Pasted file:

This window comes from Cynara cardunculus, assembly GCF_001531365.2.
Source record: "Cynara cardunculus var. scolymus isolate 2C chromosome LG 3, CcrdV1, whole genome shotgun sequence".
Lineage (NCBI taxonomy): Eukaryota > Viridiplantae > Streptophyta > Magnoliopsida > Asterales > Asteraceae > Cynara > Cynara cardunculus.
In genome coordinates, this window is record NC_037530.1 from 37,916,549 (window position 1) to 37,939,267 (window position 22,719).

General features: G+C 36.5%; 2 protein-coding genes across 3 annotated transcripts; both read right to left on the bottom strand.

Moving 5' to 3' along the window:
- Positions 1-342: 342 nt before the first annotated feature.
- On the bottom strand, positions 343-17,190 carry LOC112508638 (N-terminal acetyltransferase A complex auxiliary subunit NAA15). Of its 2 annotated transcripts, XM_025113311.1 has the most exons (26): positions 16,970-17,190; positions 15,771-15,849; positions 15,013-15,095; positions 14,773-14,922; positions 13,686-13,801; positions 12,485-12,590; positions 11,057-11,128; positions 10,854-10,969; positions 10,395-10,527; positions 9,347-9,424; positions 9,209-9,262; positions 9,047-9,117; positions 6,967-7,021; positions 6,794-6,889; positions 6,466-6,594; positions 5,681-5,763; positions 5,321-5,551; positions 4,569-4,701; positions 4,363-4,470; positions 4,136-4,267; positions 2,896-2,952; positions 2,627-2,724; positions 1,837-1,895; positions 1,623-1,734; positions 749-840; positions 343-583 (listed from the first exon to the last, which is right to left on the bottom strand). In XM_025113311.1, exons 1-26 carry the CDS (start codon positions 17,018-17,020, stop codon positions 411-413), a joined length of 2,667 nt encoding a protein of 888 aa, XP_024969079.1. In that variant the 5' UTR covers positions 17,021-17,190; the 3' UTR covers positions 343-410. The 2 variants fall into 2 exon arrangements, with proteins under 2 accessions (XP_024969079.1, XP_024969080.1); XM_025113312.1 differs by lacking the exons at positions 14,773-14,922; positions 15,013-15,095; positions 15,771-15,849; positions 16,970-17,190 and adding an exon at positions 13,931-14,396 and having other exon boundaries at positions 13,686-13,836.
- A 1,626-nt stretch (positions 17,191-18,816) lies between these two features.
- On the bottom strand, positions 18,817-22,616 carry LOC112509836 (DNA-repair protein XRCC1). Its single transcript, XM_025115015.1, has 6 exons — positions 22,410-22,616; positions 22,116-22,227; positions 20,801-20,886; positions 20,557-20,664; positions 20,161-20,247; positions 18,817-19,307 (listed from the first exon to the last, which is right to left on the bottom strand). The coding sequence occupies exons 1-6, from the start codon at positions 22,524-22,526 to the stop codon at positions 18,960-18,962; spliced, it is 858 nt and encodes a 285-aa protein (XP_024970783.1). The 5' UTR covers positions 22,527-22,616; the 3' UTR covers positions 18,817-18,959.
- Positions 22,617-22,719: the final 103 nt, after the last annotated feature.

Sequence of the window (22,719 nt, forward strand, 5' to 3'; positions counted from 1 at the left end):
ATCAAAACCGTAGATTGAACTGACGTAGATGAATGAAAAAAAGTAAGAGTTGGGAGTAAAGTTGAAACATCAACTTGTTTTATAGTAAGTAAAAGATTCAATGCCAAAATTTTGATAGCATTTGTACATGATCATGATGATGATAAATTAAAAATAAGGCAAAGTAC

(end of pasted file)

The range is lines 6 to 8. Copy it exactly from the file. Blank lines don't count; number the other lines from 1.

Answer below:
Moving 5' to 3' along the window:
- Positions 1-342: 342 nt before the first annotated feature.
- On the bottom strand, positions 343-17,190 carry LOC112508638 (N-terminal acetyltransferase A complex auxiliary subunit NAA15). Of its 2 annotated transcripts, XM_025113311.1 has the most exons (26): positions 16,970-17,190; positions 15,771-15,849; positions 15,013-15,095; positions 14,773-14,922; positions 13,686-13,801; positions 12,485-12,590; positions 11,057-11,128; positions 10,854-10,969; positions 10,395-10,527; positions 9,347-9,424; positions 9,209-9,262; positions 9,047-9,117; positions 6,967-7,021; positions 6,794-6,889; positions 6,466-6,594; positions 5,681-5,763; positions 5,321-5,551; positions 4,569-4,701; positions 4,363-4,470; positions 4,136-4,267; positions 2,896-2,952; positions 2,627-2,724; positions 1,837-1,895; positions 1,623-1,734; positions 749-840; positions 343-583 (listed from the first exon to the last, which is right to left on the bottom strand). In XM_025113311.1, exons 1-26 carry the CDS (start codon positions 17,018-17,020, stop codon positions 411-413), a joined length of 2,667 nt encoding a protein of 888 aa, XP_024969079.1. In that variant the 5' UTR covers positions 17,021-17,190; the 3' UTR covers positions 343-410. The 2 variants fall into 2 exon arrangements, with proteins under 2 accessions (XP_024969079.1, XP_024969080.1); XM_025113312.1 differs by lacking the exons at positions 14,773-14,922; positions 15,013-15,095; positions 15,771-15,849; positions 16,970-17,190 and adding an exon at positions 13,931-14,396 and having other exon boundaries at positions 13,686-13,836.